ISSN: 0975-8798, 0976-156X
Background: Health in school children requires unique attention since they are the future goals in every country. Their disease prevalence and prevention should be updated for the betterment of the society.
Materials and Methods: A cross-sectional study was carried out in 6198 children in different areas of Mangalore city in age group 5–16 years. The dental caries status was assessed by Decayed, Missing, and Filled Teeth (DMFT)/dmft index using the World Health Organization criteria 1997. Collected data from each subject was statistically analyzed to know the prevalence of dental caries using two sample T test and Chi square test.
Results: The overall dental caries prevalence among school children were 63.5%. In males the entire decayed, filled and missed tooth was 63.9%, 7.05%, 7.02% and in females decayed, missed and filled tooth percentage was 63%, 6.02%, 6.13% respectively. The mean DMFT score among males and female’s population were 2.54 ± 2.84 and 2.50 ± 2.85 respectively. The highest caries prone group was between 5-7 years old (71.8%) and lowest was among 14-16 years old (56.71%).
Conclusion: The present study revealed that caries is more prevalent among preschool children compared to other school going age groups.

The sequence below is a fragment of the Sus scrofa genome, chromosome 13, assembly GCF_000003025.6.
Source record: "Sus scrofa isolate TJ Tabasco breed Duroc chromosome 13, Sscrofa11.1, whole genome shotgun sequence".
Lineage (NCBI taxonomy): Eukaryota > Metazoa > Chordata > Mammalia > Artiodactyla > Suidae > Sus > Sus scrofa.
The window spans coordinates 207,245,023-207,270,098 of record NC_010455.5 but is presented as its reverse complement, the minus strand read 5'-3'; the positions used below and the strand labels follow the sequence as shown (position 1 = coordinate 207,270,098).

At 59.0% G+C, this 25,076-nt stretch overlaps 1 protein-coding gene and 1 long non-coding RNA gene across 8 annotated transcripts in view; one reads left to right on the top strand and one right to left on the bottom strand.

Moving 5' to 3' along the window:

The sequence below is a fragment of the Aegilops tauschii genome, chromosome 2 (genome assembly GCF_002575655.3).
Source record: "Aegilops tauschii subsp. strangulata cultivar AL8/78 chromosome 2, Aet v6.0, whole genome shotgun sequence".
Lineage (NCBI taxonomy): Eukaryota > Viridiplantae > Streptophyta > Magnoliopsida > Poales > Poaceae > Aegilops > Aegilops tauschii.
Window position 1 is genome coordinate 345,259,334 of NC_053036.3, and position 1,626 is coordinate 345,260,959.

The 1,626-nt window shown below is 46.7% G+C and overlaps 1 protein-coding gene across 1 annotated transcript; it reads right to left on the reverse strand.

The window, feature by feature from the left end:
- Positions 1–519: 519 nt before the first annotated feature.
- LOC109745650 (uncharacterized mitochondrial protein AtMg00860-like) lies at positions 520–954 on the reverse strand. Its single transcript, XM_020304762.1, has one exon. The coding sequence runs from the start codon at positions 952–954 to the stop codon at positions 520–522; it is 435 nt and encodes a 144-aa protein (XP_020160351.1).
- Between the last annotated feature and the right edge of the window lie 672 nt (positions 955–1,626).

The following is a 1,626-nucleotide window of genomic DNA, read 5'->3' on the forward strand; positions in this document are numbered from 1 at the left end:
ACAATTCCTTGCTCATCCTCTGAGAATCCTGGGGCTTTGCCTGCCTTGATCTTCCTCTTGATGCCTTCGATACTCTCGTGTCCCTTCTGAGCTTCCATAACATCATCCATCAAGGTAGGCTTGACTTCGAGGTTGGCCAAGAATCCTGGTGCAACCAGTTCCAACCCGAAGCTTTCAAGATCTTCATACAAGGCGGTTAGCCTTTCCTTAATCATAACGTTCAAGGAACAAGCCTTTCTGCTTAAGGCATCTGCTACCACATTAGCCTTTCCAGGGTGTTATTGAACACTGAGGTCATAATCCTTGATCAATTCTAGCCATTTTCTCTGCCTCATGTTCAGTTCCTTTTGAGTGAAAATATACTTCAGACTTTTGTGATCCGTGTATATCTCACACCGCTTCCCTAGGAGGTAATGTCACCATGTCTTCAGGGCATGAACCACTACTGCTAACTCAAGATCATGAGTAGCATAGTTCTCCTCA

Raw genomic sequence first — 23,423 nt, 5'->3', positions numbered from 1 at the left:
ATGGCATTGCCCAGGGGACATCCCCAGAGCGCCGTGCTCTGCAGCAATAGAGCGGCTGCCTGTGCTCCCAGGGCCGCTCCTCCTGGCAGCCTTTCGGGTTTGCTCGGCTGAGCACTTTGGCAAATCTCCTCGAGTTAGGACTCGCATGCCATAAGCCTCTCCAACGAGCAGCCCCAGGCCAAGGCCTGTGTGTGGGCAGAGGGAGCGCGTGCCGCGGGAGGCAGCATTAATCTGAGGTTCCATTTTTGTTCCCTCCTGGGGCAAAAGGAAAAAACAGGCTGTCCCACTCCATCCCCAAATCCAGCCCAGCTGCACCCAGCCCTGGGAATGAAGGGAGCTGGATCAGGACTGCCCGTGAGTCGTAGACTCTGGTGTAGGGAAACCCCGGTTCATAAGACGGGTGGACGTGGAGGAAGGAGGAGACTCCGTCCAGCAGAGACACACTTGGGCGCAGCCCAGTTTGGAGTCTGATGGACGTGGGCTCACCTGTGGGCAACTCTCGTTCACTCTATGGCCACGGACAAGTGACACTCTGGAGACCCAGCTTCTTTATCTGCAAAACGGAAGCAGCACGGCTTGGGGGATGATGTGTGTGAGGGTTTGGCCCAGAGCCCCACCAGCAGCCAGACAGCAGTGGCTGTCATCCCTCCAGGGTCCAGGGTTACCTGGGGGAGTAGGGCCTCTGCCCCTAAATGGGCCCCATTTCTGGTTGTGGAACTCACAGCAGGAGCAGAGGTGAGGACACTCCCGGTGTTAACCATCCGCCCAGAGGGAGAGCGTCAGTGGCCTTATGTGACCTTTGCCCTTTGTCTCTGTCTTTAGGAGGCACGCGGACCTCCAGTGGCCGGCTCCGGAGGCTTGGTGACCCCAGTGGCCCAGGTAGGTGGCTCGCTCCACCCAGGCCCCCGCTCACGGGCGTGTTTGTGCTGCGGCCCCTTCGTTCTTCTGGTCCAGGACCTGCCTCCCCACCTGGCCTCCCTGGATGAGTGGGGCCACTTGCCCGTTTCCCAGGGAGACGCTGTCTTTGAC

Dental Caries, Children, Public Health, Oral Health, Tooth
In developing countries like India, a changing trend from traditional diet to more westernized diet has increased the level of sugar consumption that has eventuated a hike in dental caries among school children . According to the Directorate General of Health Services and Ministry of Health & Family Welfare, Government of India, dental caries is becoming a leading concern of public health problem, with a prevalence as high as 60%-80% in children. The neglect of Indian population towards oral health is the prime reason for dental caries epidemic, even though it is investigated as a preventable disease. Poor oral health in children can affect growth and school attendance; can lead to medical complications of untreated disease and result in poor social outcomes .
The majority of the Indian population resides in rural areas and only less than 40% of children reside in urban areas. These children cannot avail dental facilities due to inaccessibility, financial constraints and stagnation of public dental health care services and therefore are most vulnerable to dental diseases . Schools are credited to provide the most favorable environment to impart oral health education to children. According to World Health Organization, 12 years of age is considered as the global monitoring age, as most of the oral diseases can be perceived during this time span . In recent scenario, a rapid decline has been manifested in prevalence of dental caries in developed countries. This is due to their constant monitoring and caries preventive programs governed among the school children . At the global level, approximately 80% of children attend primary schools and 60% complete at least four years of education, with wide variations between countries and gender. In developing countries, more than 50% of children aged 7 to 14 years are in the school and less than 20% complete the first grade due to the abuse of child labor .